Almost 600 million additional people, the vast majority from low- and middle-income countries, have begun using mobile internet services since 2015, bringing the total to 3.3 billion at the end of 2017. By the end of this decade, it is forecast that half of the world’s population will accessing the internet via their phones, up from 36 per cent in 2015.
More than 250 million people have started to use mobile money since 2015, enabling access to a range of financial services to those who would otherwise be excluded from the banking system and bringing the total number of mobile money accounts to nearly 700 million at the end of 2017.
There are now more than 750,000 education-related apps available on smartphones, up 62 per cent from 2015, resulting in 1.2 billion people using mobile to improve their education or the education of their children, and also bridging the gender gap in access to education.
In 2017, signatories to the GSMA Humanitarian Connectivity Charter provided essential humanitarian assistance to more than 30 million people during epidemics and natural disasters, for example, in the aftermaths of Hurricane Maria in Puerto Rico and the monsoon floods in Nepal.
Since 2015, more than 1 million households have installed solar home systems using a mobile-enabled pay-as you-go model, bringing them clean and affordable access to electricity.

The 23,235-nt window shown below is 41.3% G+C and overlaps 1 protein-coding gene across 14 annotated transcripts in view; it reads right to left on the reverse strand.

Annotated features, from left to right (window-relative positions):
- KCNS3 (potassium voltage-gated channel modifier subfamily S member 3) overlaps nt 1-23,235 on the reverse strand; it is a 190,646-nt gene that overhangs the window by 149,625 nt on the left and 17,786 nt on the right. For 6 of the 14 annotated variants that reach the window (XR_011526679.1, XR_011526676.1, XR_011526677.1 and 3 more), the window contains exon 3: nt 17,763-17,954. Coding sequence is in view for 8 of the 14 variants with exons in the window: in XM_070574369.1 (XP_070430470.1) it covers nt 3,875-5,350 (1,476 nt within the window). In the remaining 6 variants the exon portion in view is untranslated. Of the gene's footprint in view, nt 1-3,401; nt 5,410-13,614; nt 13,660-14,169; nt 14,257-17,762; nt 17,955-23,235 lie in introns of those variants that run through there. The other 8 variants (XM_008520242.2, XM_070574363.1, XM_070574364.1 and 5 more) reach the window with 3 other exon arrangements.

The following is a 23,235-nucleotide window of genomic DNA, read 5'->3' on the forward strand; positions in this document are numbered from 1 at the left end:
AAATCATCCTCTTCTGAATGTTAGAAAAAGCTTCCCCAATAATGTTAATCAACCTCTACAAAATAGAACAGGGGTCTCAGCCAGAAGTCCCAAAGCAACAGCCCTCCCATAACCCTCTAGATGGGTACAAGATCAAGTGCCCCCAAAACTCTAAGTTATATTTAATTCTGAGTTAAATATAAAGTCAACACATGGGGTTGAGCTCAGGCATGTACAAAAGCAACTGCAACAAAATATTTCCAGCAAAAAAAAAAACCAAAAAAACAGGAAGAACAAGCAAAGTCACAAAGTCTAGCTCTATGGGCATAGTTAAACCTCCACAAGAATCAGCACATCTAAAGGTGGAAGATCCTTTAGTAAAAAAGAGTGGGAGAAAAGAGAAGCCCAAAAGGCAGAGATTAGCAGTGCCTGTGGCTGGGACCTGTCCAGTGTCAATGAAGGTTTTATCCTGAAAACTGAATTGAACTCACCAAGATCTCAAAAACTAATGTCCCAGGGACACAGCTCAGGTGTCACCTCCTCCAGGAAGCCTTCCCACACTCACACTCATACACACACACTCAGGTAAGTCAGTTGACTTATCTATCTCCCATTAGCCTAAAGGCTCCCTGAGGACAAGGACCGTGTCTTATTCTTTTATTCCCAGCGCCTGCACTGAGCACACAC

Five million more people have begun used mobile-enabled agricultural services supported by the GSMA’s mNutrition Initiative since 2015, giving farmers access to vital information that allows them to improve agricultural productivity and incomes.
“The 2030 deadline to meet the SDGs may seem a distant horizon today, but it is critical that all stakeholders – governments, the mobile industry and other sectors – take concerted and urgent action now to further accelerate progress,” added Granryd. “We must continue to develop initiatives that connect the unconnected and drive mobile internet adoption, while scaling up the mobile-enabled products and services that are providing real-world solutions to developmental challenges.”
The 2018 Mobile Industry Impact Report was authored by GSMA Intelligence, the research arm of the GSMA. The report provides summaries on mobile’s impact on all 17 SDGs, alongside in-depth analysis on five selected SDGs that showcase innovative case studies of operator initiatives supporting the Goals.
As part of its commitment to the SDGs, the GSMA is working closely with the industry, policymakers, and the international development community to help connect the unconnected and to identify new opportunities to leverage and scale mobile-enabled solutions that improve people’s quality of life. This work is being done through several ongoing GSMA programmes and initiatives, including Mobile for Development, which identifies opportunities and delivers innovations with socioeconomic impact in financial services, health, agriculture, digital identity, energy, water, sanitation, disaster resilience and gender equality; Big Data for Social Good; and We Care.